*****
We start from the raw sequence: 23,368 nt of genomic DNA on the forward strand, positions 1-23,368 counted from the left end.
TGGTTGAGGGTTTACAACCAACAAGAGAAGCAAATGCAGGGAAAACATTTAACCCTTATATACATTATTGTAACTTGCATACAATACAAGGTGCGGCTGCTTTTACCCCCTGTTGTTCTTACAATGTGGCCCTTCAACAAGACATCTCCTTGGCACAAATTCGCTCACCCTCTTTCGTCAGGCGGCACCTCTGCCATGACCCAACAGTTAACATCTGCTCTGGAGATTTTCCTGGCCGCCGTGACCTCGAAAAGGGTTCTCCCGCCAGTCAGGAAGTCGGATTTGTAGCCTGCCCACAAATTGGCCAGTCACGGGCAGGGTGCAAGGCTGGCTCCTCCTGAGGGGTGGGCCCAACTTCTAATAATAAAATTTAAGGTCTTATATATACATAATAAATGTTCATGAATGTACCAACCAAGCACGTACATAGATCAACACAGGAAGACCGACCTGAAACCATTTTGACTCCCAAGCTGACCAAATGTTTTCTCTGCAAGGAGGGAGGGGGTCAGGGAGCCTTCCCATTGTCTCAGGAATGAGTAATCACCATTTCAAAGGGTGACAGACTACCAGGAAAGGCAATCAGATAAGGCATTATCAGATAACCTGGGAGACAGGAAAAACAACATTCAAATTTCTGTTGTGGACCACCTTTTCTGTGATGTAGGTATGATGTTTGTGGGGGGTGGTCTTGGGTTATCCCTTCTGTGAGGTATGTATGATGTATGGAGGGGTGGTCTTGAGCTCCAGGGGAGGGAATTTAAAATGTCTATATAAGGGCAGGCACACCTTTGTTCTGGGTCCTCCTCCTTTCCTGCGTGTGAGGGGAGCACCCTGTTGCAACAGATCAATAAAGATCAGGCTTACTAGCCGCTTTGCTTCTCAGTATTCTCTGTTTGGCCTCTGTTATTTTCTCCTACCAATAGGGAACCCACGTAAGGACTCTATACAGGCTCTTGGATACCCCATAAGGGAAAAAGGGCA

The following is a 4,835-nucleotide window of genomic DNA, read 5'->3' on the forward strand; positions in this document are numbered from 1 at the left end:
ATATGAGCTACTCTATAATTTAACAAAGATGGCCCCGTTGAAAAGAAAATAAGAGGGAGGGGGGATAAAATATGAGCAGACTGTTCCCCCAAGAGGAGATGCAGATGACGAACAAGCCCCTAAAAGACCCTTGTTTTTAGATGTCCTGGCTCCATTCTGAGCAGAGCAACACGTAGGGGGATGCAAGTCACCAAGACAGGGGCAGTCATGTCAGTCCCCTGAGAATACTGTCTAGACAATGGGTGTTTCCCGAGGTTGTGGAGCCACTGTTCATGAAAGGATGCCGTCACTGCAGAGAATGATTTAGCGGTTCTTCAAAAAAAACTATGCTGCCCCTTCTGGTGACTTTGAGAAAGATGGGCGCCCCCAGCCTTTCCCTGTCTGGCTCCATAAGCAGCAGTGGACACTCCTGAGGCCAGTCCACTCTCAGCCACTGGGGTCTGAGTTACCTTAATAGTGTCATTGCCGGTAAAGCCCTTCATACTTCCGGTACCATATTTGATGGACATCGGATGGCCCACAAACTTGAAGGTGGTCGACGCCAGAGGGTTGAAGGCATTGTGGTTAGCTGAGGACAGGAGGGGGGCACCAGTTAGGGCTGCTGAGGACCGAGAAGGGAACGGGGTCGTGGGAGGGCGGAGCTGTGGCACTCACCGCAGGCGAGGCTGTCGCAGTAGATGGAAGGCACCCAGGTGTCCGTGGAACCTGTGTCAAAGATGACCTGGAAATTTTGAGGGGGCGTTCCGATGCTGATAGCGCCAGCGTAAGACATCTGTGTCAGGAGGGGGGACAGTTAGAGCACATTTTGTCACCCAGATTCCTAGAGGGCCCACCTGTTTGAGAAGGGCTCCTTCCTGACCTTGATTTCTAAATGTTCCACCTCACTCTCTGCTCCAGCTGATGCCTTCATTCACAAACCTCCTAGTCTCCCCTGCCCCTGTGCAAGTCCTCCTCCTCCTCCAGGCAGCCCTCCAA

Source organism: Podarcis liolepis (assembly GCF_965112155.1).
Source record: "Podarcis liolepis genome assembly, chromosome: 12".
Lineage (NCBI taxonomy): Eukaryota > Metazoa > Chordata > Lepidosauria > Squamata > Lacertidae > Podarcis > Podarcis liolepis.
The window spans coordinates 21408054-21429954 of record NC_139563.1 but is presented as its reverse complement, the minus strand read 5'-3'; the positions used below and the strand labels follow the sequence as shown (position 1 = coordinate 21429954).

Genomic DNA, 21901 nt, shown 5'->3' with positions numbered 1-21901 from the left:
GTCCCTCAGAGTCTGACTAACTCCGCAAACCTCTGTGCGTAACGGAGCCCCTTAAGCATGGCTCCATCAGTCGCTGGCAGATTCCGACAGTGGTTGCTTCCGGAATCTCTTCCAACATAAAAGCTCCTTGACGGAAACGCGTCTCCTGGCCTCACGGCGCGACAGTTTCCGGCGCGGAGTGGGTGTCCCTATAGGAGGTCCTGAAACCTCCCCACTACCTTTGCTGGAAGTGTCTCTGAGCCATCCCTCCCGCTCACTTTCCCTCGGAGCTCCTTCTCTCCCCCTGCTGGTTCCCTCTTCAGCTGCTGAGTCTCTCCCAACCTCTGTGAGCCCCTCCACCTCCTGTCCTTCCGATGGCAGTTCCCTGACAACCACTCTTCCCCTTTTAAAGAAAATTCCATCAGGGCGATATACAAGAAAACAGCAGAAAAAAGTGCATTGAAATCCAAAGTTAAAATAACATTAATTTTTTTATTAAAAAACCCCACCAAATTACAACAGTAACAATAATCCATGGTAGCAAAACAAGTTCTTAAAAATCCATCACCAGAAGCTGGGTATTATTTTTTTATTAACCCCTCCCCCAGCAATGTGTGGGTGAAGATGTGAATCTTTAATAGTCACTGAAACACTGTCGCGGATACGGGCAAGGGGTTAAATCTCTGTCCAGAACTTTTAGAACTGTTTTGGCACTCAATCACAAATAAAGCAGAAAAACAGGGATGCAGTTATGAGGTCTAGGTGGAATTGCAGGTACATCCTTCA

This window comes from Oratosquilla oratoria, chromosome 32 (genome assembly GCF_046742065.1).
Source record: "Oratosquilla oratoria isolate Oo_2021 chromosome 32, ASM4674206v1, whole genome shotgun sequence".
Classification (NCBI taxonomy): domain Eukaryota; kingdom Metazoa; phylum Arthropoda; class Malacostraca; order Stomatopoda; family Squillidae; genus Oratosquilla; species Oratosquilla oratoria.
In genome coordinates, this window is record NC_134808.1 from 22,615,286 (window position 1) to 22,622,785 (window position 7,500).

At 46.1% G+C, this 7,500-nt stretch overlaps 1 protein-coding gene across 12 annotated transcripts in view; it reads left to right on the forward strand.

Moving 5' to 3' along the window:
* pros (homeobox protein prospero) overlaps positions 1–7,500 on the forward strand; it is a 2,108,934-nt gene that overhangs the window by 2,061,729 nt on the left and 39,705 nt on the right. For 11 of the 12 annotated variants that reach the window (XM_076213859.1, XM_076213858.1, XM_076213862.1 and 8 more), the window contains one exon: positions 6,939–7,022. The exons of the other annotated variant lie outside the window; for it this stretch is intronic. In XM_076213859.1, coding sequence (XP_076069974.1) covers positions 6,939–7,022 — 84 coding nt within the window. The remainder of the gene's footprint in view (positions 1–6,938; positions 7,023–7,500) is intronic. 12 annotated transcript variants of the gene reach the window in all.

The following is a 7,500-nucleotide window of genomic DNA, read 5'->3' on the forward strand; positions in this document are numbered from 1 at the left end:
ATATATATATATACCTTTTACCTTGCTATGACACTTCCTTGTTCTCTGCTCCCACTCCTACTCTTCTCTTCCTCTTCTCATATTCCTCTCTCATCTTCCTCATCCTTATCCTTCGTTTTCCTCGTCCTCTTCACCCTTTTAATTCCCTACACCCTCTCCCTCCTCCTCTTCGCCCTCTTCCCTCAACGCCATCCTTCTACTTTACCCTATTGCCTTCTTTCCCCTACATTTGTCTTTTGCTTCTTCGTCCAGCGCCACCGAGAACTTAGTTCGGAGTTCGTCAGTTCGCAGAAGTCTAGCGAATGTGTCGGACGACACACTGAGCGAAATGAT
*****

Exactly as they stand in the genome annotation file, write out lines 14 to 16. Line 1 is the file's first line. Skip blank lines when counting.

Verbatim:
In genome coordinates, this window is record NC_134808.1 from 22,615,286 (window position 1) to 22,622,785 (window position 7,500).

At 46.1% G+C, this 7,500-nt stretch overlaps 1 protein-coding gene across 12 annotated transcripts in view; it reads left to right on the forward strand.

Moving 5' to 3' along the window: